2. They can be messy. They are generally soaked and then at least sprayed frequently with water to help remove the used abrasive and metal.
  3. They can be a royal pain in the ass to keep flattened. A good machined granite slab with sand paper can flatten all but the coarsest 220 grit bricks. For that type you need a special flattening stone of silicon carbide for that beast.
  4. Irregularly shaped chisels and gouges (especially of the turning variety with their long handles) can be very awkward to do and they generally produce nasty grooved that must be reflattened, unless of course you spend more mullah on stones made for each shape.
  5. They can be messy (I think I got that one), 6), 7), etc.....add some stuff I am sure you have your own list but that is my 5.

But even with these issues they have equal benefits to counter balance, respectively:
  1. A good balanced set, used properly, can last you many many years.
  2. The "messy" water traps 100% of the metal "filings" or dust and contains it for controlled disposal, also you are ensured that you have a clean fresh path for the best sharpening.
  3. Ok, they can still be a royal pain in the ass to keep flattened. But it isn't that bad, especially if you have a granite slab and good sand paper.
  4. Once flattened they are superb at truing, honing, and putting the brightest mirrored surface on any regular chisel, plane iron, planer or jointer blade.
  5. Ok, it is messy but with each pass you get a good clean set of abrasive material to bring out that dazzling shine and better-than-razor sharp edge, and you don't have to keep a piece of rubber handy to clean it like sand paper. Not to mention that you also are generally going to have the mess contained in a water bath.
At some point I want to try ceramics, but from what I have seen they are more expensive and harder to clean and flatten (although I have heard that it doesn't need to be done that often) than water stones.

Fourth and a half, I have tried sand paper on my granite slab. And it does work great, for truing and tuning planes. The three biggest issues I have with sand paper is; that once you start getting into the finer grits (anything below 320) the metal starts to cake up after just a few passed. You then have to brush, rub, scrap, and knock off the metal "crusties". Now, while yes you can use water at that point to try and lift and remove the metal dust, it is still a mess and you have to constantly reach for the spray bottle. If you keep the coarser grits dry to ease the mess you still have a lot of nasty metal dust. And the last is that you have to special order grits higher then 1500 to 2000, and even grits past 600 you can usually only get at decent auto parts stores. Oh, and they rip. And, oh, oh, and they have a relatively short shelve life. Generally it is recommended that you toss the paper backed sand paper after about 6-12 months, used or not.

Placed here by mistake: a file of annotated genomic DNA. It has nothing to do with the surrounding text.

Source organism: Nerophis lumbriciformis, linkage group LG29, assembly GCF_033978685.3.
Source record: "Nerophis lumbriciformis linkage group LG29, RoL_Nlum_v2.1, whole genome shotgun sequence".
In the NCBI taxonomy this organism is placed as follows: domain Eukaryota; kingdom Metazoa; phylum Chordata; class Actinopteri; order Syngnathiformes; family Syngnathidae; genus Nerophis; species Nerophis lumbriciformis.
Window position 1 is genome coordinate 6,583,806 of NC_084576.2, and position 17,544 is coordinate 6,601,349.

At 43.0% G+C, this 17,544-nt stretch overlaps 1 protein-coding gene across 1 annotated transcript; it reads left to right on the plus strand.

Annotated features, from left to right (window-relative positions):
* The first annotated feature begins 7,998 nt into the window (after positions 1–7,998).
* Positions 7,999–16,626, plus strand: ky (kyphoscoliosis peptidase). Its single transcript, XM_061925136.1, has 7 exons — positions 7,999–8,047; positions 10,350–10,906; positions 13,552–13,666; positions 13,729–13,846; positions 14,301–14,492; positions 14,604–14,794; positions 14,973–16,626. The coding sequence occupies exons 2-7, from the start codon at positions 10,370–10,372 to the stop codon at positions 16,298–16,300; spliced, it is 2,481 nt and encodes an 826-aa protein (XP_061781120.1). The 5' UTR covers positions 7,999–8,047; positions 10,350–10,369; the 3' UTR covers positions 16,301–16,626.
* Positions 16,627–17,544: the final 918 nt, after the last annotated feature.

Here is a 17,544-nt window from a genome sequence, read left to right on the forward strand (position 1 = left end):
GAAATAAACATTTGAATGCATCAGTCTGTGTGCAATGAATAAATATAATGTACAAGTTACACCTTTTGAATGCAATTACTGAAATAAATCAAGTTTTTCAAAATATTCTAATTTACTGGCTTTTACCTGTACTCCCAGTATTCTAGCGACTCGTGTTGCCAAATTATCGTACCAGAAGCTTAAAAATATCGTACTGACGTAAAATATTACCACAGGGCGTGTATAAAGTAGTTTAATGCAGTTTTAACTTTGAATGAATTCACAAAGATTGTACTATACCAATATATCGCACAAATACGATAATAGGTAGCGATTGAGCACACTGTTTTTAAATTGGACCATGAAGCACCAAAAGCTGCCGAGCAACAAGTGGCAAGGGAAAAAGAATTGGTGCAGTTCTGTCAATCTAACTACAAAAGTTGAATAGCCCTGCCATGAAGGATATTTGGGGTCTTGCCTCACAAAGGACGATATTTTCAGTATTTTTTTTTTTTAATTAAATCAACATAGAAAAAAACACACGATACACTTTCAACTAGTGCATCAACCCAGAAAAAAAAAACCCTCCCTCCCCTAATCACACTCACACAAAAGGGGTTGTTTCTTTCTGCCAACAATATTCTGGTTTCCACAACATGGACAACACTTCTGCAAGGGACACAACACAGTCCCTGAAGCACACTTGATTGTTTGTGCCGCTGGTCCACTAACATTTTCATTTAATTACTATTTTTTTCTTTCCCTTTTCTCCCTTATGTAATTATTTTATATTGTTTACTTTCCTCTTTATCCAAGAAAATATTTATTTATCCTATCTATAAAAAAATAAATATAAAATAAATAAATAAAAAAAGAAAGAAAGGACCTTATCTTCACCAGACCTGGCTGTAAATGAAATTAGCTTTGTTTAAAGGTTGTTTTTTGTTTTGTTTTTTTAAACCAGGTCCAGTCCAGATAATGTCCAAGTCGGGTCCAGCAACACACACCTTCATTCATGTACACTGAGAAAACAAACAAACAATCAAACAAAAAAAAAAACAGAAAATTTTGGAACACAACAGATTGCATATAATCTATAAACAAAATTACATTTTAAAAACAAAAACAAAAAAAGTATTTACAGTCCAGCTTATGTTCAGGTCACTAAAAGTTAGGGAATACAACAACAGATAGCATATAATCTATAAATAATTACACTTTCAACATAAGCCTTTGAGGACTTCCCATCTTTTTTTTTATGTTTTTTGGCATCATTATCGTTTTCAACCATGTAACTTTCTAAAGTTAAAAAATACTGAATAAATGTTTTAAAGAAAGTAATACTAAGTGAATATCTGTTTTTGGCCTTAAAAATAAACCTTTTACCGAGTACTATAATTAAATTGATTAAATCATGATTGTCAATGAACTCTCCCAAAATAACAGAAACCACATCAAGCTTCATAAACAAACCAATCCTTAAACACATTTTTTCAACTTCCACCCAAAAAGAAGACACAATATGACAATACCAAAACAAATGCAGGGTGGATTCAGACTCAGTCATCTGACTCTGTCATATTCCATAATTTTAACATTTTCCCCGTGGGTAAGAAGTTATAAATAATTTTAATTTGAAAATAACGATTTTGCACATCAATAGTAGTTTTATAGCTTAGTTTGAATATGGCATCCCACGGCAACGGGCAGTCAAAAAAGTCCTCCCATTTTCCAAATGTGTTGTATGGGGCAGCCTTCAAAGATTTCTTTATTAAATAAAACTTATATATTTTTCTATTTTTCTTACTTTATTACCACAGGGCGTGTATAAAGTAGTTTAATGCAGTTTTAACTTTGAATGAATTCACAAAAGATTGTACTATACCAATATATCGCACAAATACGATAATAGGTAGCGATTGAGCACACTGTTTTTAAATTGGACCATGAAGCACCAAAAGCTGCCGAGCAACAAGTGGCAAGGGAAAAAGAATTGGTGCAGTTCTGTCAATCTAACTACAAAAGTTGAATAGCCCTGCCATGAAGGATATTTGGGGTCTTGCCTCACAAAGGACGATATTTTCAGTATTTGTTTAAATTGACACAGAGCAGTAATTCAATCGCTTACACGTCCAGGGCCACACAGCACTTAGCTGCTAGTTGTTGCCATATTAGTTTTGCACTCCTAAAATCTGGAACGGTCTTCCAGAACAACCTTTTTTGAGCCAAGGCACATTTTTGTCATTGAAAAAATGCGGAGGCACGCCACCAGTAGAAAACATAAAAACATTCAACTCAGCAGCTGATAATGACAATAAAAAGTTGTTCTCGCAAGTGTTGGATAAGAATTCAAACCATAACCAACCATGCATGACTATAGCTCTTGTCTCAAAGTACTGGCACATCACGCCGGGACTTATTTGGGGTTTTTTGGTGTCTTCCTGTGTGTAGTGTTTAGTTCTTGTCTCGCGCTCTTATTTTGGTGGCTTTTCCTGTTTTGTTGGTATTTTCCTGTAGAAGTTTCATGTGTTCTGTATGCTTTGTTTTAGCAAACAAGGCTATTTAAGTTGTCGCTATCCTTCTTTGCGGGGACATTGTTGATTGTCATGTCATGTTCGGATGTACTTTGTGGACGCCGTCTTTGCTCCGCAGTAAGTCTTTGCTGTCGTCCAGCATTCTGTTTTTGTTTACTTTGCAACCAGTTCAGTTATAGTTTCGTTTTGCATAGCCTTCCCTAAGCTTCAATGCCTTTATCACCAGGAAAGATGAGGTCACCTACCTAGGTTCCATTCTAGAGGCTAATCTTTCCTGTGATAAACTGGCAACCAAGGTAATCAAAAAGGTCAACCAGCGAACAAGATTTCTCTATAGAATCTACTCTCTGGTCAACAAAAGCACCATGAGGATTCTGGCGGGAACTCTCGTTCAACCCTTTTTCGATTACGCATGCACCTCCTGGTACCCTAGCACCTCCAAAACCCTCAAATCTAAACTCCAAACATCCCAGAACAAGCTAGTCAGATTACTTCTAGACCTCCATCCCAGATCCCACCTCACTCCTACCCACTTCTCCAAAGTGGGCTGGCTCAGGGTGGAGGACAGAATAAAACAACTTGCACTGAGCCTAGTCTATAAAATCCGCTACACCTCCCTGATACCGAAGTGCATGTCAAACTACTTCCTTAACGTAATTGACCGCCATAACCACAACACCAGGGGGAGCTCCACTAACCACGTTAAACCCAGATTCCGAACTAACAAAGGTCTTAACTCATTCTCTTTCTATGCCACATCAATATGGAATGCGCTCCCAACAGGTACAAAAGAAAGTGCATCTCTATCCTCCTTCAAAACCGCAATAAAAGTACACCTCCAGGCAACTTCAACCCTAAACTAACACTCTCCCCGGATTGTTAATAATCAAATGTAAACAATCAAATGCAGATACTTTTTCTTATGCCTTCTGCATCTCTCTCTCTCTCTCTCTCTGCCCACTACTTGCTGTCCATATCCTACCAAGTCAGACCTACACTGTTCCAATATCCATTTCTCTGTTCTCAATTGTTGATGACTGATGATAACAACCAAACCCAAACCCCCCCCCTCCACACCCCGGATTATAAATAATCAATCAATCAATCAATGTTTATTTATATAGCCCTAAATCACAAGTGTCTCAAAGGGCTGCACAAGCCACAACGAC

Now the last one. I know; you have been patient and hopefully this won't be a total wet blanket.
The WorkSharp 3000. TaDaaaa!!!!!

I have run this through a long several nights of tests, not weeks or months, with most of my chisels, blades, gouges, and others; all except for my jointer and planer blades. The jointer blades I am sure I wouldn't be able to do with this system because they are just too long, a little over 8". Same issue with the planer, but the planer's blades are more the disposable type. For both of these it is going to be sand paper, water stones, or most likely the Delta Sharpening Center. After all, I did buy the extra long holder, and with proper flattening and patience it does the best job, at least down to 1,000 grit.

I have studied it, I have tried to analyze it with my usual needs from a sharpening system. I turn, I chisel, I do some carving, and I love me a good sharply tuned hand plane, and I think that this report will cover all the bases I need to cover. If not, I am sure someone will let me know. I have shared these with Marc Spagnuolo and hopefully he'll see fit to edit them up and share with others on his site. (Like Marc, I am only Joe Blow and not a paid technical reviewer with weeks to dedicate to "testing" stuff, which is a loose term in itself. If you don't like what you read, suck it up, spend your own $200, and write your own.) Here is the self-edited version of what I found:
  • The sand paper clogs too quickly, even on the coarser grits (the grits with the lowest numbers). They have to be cleaned constantly with the supplied rubber block cleaner to be effective. Also you have the ability to sharpen under the disc with a 5 degree incremented tool rest. In order to properly clean the under side of the disc you have to take the disc off, real pain.
  • Speaking of taking the disc off. When you apply pressure to the disc, and the disc is spinning, it causes the hold down bolt to tighten. You would be surprised how a little drag on the outside of a 6" disc can transfer to a LOT of torque on a center bolt. I wore my hand red several times getting the bolt loose. Maybe a bigger handle on the retaining bolet would help a lot.